Obama address: How the media responded
Barack Obama delivered an Oval Office address - only the third of his presidency - on Sunday to urge Americans to not turn against one another in the wake of last week's attack in San Bernardino.
Unsurprisingly, his remarks divided opinion on every front: their length; setting; and substantive content - or lack thereof. Here are some of the most prominent media responses.
The New York Times
In a mostly supportive editorial, the New York Times said Mr Obama had "issued a strong and timely challenge" to the US congress to approve new legal authorisation for the ongoing military campaign against IS.
The paper also commended the president for warning Americans against turning on one another: "Mr Obama is right to caution against the risk of further alienating Muslims in the United States and around the world," it said.
It did, however, criticise the president for saying "nothing during his remarks about improving the administration's efforts to counter the Islamic State's highly prodigious propaganda operation, which has found a receptive audience among disaffected Muslims around the world".
Christian Whiton, a former State Department senior advisor to George W Bush during his presidency and regular Fox News contributor, devoted a large portion of his response to the issue of gun control.
He said Mr Obama, in once again criticising the nation's gun laws, was "attempting one of his trademark shifts in blame.
"Even if his proposed ban and other gun control measures were in place, they would not have stopped the attack in San Bernardino. Recent attacks like those in Paris show that jihadists have little problem overcoming gun laws, which serve mainly to disarm the law-abiding."
Despite Mr Obama's entreaty for people to not foster division between the US and Islam, Mr Whiton wrote that the US needed to "fight back in the cultural and ideological war radical Islam is waging against us, and defend rather than blame the American people".
Charlie Spiering, writing for the right-wing news site Breitbart News, was critical of what he saw as a focus on domestic issues over defeating IS.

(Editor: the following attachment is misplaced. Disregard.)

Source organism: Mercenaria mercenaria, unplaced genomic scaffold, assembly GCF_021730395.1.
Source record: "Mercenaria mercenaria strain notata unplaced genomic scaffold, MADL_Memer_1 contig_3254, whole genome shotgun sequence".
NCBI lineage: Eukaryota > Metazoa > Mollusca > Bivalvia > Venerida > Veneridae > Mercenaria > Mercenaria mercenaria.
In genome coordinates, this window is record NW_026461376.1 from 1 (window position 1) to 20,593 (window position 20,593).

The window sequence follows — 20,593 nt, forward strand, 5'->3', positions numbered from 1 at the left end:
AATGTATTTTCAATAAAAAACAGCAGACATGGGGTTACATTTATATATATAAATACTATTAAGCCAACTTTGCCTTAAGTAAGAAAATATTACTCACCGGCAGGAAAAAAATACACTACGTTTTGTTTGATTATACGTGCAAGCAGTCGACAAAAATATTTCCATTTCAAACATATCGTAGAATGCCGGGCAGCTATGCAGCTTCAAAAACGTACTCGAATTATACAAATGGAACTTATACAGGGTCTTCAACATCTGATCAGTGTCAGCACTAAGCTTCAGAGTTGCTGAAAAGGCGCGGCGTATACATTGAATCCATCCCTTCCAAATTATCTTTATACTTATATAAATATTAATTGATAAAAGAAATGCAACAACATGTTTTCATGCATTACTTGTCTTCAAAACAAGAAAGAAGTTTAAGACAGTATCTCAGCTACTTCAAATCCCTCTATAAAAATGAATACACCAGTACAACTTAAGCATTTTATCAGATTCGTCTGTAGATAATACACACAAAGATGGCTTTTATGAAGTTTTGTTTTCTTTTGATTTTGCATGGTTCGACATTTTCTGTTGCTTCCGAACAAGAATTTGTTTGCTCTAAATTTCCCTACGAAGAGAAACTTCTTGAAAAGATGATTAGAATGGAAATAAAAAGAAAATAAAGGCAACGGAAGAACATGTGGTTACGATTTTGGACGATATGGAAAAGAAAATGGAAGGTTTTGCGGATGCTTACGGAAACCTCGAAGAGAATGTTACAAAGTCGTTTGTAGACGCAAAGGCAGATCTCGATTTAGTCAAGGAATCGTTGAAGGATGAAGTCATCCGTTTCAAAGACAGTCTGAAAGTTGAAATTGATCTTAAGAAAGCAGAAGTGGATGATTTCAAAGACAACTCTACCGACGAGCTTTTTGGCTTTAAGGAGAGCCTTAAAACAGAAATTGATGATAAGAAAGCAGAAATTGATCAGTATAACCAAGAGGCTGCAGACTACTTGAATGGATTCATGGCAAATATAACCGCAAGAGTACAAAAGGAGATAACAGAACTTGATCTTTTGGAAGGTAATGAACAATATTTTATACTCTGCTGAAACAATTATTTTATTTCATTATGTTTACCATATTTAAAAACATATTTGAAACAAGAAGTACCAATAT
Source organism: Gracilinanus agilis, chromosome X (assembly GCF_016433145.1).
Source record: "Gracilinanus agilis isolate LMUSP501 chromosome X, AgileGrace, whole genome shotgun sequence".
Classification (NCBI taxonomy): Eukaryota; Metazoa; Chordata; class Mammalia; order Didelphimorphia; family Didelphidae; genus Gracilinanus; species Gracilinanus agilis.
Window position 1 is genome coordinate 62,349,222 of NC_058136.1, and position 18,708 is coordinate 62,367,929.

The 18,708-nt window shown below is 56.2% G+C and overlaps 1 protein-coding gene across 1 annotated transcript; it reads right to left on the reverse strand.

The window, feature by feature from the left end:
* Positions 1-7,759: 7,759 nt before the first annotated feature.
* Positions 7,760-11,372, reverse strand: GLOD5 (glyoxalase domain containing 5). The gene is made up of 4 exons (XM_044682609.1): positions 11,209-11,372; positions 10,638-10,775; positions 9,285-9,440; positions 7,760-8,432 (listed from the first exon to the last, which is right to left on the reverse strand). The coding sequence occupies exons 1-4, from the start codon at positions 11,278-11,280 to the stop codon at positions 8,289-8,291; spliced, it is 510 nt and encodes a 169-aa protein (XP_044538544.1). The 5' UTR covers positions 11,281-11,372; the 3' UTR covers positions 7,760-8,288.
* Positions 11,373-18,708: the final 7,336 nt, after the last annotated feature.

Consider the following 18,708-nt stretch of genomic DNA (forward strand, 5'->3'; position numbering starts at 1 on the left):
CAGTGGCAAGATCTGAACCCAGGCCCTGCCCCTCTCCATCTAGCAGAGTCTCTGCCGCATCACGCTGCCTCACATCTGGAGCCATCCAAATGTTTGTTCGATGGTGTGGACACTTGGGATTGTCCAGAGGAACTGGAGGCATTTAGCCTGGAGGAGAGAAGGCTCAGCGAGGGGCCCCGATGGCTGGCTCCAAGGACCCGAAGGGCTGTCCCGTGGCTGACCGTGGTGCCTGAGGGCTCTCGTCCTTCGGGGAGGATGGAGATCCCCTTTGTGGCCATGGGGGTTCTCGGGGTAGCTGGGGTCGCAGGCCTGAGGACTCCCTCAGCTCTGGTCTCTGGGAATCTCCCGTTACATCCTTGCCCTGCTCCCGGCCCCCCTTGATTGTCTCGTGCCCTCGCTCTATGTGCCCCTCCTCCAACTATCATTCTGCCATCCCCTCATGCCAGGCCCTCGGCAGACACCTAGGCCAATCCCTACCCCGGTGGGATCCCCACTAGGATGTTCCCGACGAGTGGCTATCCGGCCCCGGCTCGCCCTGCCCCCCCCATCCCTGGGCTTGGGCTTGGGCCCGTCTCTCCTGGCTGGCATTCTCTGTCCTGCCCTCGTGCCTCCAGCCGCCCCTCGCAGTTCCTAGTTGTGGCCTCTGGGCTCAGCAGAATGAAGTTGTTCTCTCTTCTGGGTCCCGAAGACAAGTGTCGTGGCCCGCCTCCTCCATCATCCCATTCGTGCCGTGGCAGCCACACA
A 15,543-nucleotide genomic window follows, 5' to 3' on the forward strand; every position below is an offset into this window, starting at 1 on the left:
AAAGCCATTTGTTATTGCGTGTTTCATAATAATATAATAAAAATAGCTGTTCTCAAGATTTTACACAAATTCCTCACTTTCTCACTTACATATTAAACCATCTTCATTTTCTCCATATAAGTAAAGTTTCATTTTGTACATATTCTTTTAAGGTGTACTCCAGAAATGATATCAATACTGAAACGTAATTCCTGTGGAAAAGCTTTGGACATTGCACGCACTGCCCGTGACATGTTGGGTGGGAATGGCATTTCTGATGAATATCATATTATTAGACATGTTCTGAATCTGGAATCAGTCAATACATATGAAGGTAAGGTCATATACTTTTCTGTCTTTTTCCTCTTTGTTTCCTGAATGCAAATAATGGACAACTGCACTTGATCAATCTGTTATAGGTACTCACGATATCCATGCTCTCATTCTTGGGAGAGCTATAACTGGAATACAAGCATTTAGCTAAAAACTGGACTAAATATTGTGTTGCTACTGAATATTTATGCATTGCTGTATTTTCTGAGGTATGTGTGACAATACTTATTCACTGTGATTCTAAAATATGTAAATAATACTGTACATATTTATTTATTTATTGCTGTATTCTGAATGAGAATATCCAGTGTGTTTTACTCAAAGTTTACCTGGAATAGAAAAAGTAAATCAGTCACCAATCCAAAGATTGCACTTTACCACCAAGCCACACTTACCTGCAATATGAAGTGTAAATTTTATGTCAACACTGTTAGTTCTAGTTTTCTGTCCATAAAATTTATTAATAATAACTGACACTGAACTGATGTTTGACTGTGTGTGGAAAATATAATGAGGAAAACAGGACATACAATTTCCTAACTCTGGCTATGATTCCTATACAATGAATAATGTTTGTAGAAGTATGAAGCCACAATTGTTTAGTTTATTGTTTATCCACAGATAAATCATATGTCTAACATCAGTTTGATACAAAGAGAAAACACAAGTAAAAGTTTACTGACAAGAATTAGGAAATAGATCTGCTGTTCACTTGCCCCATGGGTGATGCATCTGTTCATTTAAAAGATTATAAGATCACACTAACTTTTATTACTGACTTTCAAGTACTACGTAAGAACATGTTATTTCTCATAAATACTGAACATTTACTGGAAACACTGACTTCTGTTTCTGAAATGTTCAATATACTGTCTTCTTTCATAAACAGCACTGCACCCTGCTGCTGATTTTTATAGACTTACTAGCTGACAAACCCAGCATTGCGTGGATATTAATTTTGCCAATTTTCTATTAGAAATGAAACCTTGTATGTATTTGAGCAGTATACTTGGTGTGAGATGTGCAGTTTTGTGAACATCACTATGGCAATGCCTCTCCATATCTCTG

He wrote: "Obama's speech... did not include any new steps to defeat radical Islamic extremism, but focused on what Americans should not do in response to the unavoidable resurgent fear of terrorism under his leadership."
James Fallows, writing in the liberal Atlantic Monthly, praised Mr Obama for his apparent understanding that the US cannot eliminate terrorism, nor wholly protect its citizens from it. But Mr Fallows said he recognised why a temperate approach had provoked accusations of weakness.
"Obama's lucidity about confronting an evil, and working strategically against it without taking its bait, is something I greatly respect in him. But this same bloodless-seeming logic is the trait that led to the post-speech complaints about his coldness, his dispassion, his inability to offer something new."
Edward-Isaac Dovere, writing for Politico, said Mr Obama's intended pep talk had been "not-so-peppy".
"Obama's cool, calm 'I got this' air helped get him elected in 2008. Seven years later, it's clear that many Americans don't want reassurance, but want him to convey the sense of urgency that they're feeling. Aides were hoping that he'd be able to."
Echoing Mr Fallows' comments, the Guardian's South Asia correspondent and expert on jihadism Jason Burke said the Obama administration privately recognised that degrading IS is "significantly more likely than destroying" it, but also knew that the fact "cannot be publicly admitted in the face of vituperative Republican criticism".
Mr Burke said the president's comments "signalled a shift" in the administration's stance on extremism and the wider faith of Islam.
"He did not say that Isis [another term for the Islamic State group] has nothing to do with Islam. Not only did he say 'denying that an extremist ideology has spread within some Muslim communities' would be a mistake, but added that 'it's a real problem that Muslims must confront without excuse'."
On the setting
From the Wall Street Journal: "The Oval Office address, which is the most sobering communications tool a president has, underscores how serious the issue has become for both the White House and the increasingly unsettled country."
Michael D Shear in the New York Times: "Some of Mr. Obama's media advisers have long believed that sitting behind the desk in the Oval Office, as presidents like Ronald Reagan usually did, is no longer an effective image in a fast-paced, YouTube world... But there is also history to think about, and there is no doubt that the Oval Office backdrop conveys the historic nature of a moment."
Edward-Isaac Dovere in Politico: "Giving the speech from the Oval Office "conveys the seriousness with which we are taking the issue," a senior administration official said Sunday afternoon, ahead of Obama's remarks. Americans would see Obama in "a familiar and appropriate venue," the official said, "from the place where he makes his decisions."
The New York Daily News has been running an in-your-face campaign in favour of stricter gun controls. The day after the San Bernardino shooting it used the entire front page to criticise Republican politicians who offered prayers for the victims while obstructing gun control measures.
The day after Obama's address, it struck a lighter, if slightly more sarcastic, tone: